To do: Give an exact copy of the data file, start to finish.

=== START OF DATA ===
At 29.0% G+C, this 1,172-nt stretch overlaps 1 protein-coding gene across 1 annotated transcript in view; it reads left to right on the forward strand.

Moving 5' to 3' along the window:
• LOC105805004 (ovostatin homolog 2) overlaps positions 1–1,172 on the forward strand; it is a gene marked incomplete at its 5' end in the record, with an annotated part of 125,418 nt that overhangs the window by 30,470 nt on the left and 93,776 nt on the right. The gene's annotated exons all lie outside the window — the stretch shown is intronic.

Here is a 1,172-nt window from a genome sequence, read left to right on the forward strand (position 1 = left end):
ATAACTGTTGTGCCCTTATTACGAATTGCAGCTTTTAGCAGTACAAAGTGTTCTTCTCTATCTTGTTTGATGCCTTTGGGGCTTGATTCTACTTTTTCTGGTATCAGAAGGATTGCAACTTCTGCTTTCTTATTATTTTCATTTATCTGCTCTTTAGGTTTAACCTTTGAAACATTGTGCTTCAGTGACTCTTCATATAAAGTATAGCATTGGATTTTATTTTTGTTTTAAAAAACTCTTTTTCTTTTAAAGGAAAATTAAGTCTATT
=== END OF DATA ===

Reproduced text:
At 29.0% G+C, this 1,172-nt stretch overlaps 1 protein-coding gene across 1 annotated transcript in view; it reads left to right on the forward strand.

Moving 5' to 3' along the window:
• LOC105805004 (ovostatin homolog 2) overlaps positions 1–1,172 on the forward strand; it is a gene marked incomplete at its 5' end in the record, with an annotated part of 125,418 nt that overhangs the window by 30,470 nt on the left and 93,776 nt on the right. The gene's annotated exons all lie outside the window — the stretch shown is intronic.

Here is a 1,172-nt window from a genome sequence, read left to right on the forward strand (position 1 = left end):
ATAACTGTTGTGCCCTTATTACGAATTGCAGCTTTTAGCAGTACAAAGTGTTCTTCTCTATCTTGTTTGATGCCTTTGGGGCTTGATTCTACTTTTTCTGGTATCAGAAGGATTGCAACTTCTGCTTTCTTATTATTTTCATTTATCTGCTCTTTAGGTTTAACCTTTGAAACATTGTGCTTCAGTGACTCTTCATATAAAGTATAGCATTGGATTTTATTTTTGTTTTAAAAAACTCTTTTTCTTTTAAAGGAAAATTAAGTCTATT